It’s a tough time to be a musician, or the right time, depending on who you’re listening to.
Whether you’re afraid or fearless, one thing that’s certain is that a little advice on being a musician in the digital age won’t go amiss.
Hence this 5 tip mash up, geared towards helping you navigate the digital market as a DIY musician.
- Drive your live audience online
- Content is the most important aspect of a website.
- Website Rule #1: No flash!
Flash doesn’t just get in the way of your content. It’s also not compatible with many browsers. Sure Flash websites are good-looking, but what good is a site that can’t be accessed by everyone? It’s best not to forget that your website is a place for fans to go when want to learn more about you and to make a connection.
- Email marketing is effective
- Follow 25 new people a week on Twitter
Interaction with the audience during live performances is key: it helps you connect with your fans. It’s also a great time to increase your online following, so be sure to let your audience know about your website, Facebook, Twitter, Foursquare or any other social sites where you can be found.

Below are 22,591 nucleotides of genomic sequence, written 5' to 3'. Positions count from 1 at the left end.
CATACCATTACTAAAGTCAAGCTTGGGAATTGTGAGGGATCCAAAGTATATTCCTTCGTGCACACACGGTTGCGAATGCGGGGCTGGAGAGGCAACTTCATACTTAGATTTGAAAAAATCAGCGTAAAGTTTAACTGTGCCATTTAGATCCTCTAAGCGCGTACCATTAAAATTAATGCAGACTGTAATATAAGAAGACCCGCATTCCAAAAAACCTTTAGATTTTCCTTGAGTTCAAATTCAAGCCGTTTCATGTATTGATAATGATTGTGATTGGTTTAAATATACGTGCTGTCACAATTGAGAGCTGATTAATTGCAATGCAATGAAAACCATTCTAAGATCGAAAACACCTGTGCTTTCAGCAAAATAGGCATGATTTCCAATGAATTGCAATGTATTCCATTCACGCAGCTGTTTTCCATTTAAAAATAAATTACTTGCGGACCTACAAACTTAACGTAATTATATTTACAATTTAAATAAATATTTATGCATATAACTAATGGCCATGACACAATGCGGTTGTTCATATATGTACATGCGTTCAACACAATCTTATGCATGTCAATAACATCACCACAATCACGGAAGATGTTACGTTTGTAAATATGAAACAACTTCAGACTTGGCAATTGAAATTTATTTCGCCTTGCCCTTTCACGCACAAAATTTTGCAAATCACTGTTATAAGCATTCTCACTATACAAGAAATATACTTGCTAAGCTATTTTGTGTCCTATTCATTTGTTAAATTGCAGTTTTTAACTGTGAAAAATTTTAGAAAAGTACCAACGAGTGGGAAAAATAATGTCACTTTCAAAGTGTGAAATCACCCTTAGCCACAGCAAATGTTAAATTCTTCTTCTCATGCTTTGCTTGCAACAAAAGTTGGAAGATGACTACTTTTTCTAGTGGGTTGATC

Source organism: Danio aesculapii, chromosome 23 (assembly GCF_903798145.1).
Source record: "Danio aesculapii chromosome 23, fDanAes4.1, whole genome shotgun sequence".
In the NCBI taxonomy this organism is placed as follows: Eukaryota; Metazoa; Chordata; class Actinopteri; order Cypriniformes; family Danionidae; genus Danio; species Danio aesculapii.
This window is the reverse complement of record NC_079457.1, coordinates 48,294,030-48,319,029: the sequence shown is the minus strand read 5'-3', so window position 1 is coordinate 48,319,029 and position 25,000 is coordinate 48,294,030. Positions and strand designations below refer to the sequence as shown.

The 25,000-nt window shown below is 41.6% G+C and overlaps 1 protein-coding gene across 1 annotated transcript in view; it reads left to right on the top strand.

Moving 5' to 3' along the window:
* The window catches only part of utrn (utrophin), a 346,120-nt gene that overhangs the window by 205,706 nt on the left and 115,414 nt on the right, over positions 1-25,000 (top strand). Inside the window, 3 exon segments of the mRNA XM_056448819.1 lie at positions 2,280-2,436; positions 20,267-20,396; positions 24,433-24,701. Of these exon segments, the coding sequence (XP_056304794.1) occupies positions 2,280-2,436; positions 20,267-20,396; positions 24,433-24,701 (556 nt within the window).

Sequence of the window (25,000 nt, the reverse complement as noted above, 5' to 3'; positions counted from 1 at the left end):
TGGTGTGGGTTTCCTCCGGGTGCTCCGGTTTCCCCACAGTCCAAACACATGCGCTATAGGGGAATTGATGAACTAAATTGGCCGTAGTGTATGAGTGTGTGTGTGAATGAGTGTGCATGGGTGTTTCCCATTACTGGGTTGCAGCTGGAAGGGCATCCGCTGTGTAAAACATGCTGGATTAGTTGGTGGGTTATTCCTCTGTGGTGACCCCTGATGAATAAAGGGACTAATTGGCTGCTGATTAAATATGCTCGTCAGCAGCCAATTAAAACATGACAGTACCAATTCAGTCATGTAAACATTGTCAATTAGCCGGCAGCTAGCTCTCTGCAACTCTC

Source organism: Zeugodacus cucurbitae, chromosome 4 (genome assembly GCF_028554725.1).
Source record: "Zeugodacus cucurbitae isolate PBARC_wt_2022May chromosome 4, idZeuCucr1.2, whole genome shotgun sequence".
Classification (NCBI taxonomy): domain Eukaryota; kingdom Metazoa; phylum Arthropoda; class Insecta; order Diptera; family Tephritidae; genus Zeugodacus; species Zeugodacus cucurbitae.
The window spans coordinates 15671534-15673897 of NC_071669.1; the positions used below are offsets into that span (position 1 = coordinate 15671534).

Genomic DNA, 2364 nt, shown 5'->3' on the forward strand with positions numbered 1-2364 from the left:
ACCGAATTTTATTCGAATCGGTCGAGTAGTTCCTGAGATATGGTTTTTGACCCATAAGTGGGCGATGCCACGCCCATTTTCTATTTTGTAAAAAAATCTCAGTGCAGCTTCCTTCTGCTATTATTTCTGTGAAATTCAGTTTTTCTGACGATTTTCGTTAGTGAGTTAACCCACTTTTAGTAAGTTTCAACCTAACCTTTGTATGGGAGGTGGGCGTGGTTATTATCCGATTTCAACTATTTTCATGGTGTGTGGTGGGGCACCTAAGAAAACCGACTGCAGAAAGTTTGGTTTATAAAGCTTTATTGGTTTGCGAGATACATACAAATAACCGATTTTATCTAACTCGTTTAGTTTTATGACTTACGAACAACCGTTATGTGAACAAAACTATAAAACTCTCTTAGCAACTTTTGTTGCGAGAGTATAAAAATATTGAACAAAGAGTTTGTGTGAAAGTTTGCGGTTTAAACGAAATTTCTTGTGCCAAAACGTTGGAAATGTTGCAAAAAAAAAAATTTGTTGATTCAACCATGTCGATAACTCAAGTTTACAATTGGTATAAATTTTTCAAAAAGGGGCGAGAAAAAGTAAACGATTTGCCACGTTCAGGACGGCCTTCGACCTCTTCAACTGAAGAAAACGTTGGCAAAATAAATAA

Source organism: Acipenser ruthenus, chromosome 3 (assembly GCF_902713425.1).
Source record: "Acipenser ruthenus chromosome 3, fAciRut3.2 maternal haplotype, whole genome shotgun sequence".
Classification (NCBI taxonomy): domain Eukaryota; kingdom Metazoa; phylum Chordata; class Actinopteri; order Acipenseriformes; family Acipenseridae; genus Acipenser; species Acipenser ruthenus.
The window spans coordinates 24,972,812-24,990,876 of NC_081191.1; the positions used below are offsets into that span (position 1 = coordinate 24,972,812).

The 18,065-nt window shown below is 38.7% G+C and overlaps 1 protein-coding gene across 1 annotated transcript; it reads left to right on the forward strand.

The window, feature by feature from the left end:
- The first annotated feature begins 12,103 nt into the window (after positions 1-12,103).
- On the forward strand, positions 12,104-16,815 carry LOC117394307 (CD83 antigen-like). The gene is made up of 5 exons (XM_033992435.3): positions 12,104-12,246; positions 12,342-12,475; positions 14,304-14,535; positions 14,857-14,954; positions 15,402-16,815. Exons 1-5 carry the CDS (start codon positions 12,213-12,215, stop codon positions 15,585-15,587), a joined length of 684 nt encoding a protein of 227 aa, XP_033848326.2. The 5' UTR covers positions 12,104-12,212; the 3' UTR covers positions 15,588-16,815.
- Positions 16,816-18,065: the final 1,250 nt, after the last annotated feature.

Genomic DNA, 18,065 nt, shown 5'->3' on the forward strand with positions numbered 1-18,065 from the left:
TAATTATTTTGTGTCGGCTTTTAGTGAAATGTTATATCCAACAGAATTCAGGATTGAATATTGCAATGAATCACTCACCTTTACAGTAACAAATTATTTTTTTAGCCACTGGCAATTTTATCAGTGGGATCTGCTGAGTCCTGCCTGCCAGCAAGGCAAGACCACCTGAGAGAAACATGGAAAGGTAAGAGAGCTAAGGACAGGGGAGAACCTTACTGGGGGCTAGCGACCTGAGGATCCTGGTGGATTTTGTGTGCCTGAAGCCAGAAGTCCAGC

The most important aspect of any website is quite obviously the content and presentation. If you’re creating your own musician’s website ensure that your font is both consistently legible and professional looking. Images, video and music are all acceptable forms of content – and should represent who you are as a musician. Don’t forget to leave links to your social networking sites like YouTube, Twitter and Foursquare.
This being the age of social media, you’d be quite surprised to find that email marketing is still very effective. The below chart shows not just how well email marketing works, but how it is used in other business.
Use emails to remind fans of upcoming gigs, connect on tour, or to announce upcoming releases.
This is an easy way to increase your followers on Twitter. We suggest following 25 new people that you’d like to follow you on Twitter each week. Don’t forget though that you need relevant followers, so start by adding your favourite music magazines and work your way up to people following bands/ acts similar to yours.
This post is by Believe Digital Social Media Manager Shanni Elcock @shandogspeaks